MILITARY

DOD chief says 9/11 bill could be devastating to US military

  • FILE - In this Sept. 22, 2016 file photo, Defense Secretary Ash Carter, accompanied by Joint Chiefs Chairman Gen. Joseph Dunford, testifies on Capitol Hill in Washington. As defense chief for a president who famously envisioned “a world without nuclear weapons,” Ash Carter has said remarkably little about them. He has been quiet on a range of nuclear issues, including the Pentagon’s efforts to correct an array of morale, training, discipline and resource problems in the Air Force nuclear missile corps. This is all the more notable for the fact that Carter, a physicist by training and policy wonk by reputation, cut his professional teeth on nuclear weapons during the Cold War. This quiet approach is expected to end when Carter visits Minot Air Force Base in North Dakota on Monday, Sept. 26, 2016. (AP Photo/Andrew Harnik, File)

    FILE - In this Sept. 22, 2016 file photo, Defense Secretary Ash Carter, accompanied by Joint Chiefs Chairman Gen. Joseph Dunford, testifies on Capitol Hill in Washington. As defense chief for a president who famously envisioned “a world without nuclear weapons,” Ash Carter has said remarkably little about them. He has been quiet on a range of nuclear issues, including the Pentagon’s efforts to correct an array of morale, training, discipline and resource problems in the Air Force nuclear missile corps. This is all the more notable for the fact that Carter, a physicist by training and policy wonk by reputation, cut his professional teeth on nuclear weapons during the Cold War. This quiet approach is expected to end when Carter visits Minot Air Force Base in North Dakota on Monday, Sept. 26, 2016. (AP Photo/Andrew Harnik, File)  (The Associated Press)

  • FILE - In this Sept. 22, 2016 file photo, Defense Secretary Ash Carter, accompanied by Joint Chiefs Chairman Gen. Joseph Dunford, testifies on Capitol Hill in Washington. As defense chief for a president who famously envisioned “a world without nuclear weapons,” Ash Carter has said remarkably little about them. He has been quiet on a range of nuclear issues, including the Pentagon’s efforts to correct an array of morale, training, discipline and resource problems in the Air Force nuclear missile corps. This is all the more notable for the fact that Carter, a physicist by training and policy wonk by reputation, cut his professional teeth on nuclear weapons during the Cold War. This quiet approach is expected to end when Carter visits Minot Air Force Base in North Dakota on Monday, Sept. 26, 2016. (AP Photo/Andrew Harnik, File)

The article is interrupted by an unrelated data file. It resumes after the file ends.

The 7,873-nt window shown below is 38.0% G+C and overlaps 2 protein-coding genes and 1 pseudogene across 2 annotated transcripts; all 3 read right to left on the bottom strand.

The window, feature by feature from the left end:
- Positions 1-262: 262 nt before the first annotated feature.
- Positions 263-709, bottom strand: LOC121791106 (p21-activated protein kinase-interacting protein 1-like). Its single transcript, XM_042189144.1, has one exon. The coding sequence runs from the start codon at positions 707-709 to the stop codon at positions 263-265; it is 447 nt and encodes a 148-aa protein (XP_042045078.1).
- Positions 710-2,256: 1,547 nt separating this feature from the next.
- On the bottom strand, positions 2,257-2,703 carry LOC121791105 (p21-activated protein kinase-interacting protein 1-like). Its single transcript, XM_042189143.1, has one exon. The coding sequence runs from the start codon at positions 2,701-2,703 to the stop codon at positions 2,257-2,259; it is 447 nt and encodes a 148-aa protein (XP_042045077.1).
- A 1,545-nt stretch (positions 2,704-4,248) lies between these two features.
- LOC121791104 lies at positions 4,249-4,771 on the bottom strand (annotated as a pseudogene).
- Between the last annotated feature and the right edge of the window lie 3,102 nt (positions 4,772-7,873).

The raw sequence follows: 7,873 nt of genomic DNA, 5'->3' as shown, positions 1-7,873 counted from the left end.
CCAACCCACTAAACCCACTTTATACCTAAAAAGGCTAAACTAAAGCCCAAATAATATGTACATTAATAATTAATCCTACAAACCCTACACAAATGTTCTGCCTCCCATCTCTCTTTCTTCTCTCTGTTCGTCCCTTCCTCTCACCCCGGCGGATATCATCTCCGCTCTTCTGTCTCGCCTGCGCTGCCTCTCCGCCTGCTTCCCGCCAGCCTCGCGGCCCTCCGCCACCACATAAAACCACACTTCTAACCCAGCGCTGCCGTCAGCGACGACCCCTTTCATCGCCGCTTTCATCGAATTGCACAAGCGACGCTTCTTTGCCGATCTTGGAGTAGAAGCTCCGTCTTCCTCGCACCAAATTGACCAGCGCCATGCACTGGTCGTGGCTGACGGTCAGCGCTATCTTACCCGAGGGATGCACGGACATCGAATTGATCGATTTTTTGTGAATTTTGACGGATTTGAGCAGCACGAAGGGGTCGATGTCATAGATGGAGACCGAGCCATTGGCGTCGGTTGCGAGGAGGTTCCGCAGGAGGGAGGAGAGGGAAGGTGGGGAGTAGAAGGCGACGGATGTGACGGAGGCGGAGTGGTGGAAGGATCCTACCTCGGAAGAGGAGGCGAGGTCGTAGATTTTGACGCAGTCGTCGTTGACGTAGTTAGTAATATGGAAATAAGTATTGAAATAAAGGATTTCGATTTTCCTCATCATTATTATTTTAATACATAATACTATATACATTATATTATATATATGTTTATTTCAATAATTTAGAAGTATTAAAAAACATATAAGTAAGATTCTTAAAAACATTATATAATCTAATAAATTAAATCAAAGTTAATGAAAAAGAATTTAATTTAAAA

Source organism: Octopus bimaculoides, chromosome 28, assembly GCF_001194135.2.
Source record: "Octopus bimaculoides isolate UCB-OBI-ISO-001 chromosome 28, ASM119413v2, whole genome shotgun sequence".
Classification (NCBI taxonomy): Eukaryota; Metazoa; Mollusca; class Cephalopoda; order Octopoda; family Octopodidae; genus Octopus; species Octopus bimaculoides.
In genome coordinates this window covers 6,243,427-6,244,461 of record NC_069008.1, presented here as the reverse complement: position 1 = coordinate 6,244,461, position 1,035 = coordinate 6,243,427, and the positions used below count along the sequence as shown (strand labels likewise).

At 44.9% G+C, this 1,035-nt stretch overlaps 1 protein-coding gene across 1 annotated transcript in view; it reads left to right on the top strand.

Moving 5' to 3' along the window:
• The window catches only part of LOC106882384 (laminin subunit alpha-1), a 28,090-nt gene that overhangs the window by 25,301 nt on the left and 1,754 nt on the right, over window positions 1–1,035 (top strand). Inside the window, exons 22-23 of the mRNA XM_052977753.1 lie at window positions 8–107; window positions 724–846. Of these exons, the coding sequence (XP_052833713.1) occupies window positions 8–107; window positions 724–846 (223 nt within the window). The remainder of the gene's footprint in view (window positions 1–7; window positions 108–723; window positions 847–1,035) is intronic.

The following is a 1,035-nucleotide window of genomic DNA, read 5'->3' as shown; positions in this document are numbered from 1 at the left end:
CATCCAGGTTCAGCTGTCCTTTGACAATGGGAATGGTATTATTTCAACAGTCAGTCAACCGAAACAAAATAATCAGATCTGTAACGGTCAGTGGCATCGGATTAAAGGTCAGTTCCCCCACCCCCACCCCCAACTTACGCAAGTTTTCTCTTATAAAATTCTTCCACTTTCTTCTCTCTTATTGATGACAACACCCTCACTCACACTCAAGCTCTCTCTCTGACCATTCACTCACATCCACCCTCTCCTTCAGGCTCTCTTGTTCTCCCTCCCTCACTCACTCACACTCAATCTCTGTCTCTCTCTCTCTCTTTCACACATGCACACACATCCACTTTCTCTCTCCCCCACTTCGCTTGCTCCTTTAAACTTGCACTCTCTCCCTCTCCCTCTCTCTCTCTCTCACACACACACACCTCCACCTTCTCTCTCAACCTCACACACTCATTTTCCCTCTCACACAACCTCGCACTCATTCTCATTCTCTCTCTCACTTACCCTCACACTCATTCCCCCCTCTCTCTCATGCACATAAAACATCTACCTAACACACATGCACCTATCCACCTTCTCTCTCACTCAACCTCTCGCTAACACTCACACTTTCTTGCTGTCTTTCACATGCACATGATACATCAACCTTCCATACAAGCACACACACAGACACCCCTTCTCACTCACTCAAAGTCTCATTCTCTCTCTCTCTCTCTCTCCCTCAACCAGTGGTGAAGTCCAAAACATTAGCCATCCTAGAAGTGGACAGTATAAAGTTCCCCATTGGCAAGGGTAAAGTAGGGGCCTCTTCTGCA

FILE - In this Sept. 22, 2016 file photo, Defense Secretary Ash Carter, accompanied by Joint Chiefs Chairman Gen. Joseph Dunford, testifies on Capitol Hill in Washington. As defense chief for a president who famously envisioned “a world without nuclear weapons,” Ash Carter has said remarkably little about them. He has been quiet on a range of nuclear issues, including the Pentagon’s efforts to correct an array of morale, training, discipline and resource problems in the Air Force nuclear missile corps. This is all the more notable for the fact that Carter, a physicist by training and policy wonk by reputation, cut his professional teeth on nuclear weapons during the Cold War. This quiet approach is expected to end when Carter visits Minot Air Force Base in North Dakota on Monday, Sept. 26, 2016. (AP Photo/Andrew Harnik, File)  (The Associated Press)

Defense Secretary Ash Carter says legislation backed by the families of Sept. 11 victims could be devastating to the U.S. military.

Carter's concerns are detailed in a letter to a senior member of Congress that was released Tuesday.

Congress is poised to override President Barack Obama's veto of the bill that would allow the families to sue Saudi Arabia for the kingdom's alleged backing of the terrorists who carried out the 9/11 attacks. Obama has warned the legislation would make the U.S. vulnerable to retaliatory litigation in foreign courts that could put American troops in legal jeopardy.

Carter amplifies Obama's concerns. He says cases tried overseas could put the U.S. in the difficult position of having to choose between revealing secrets and suffering adverse rulings for refusing to do so.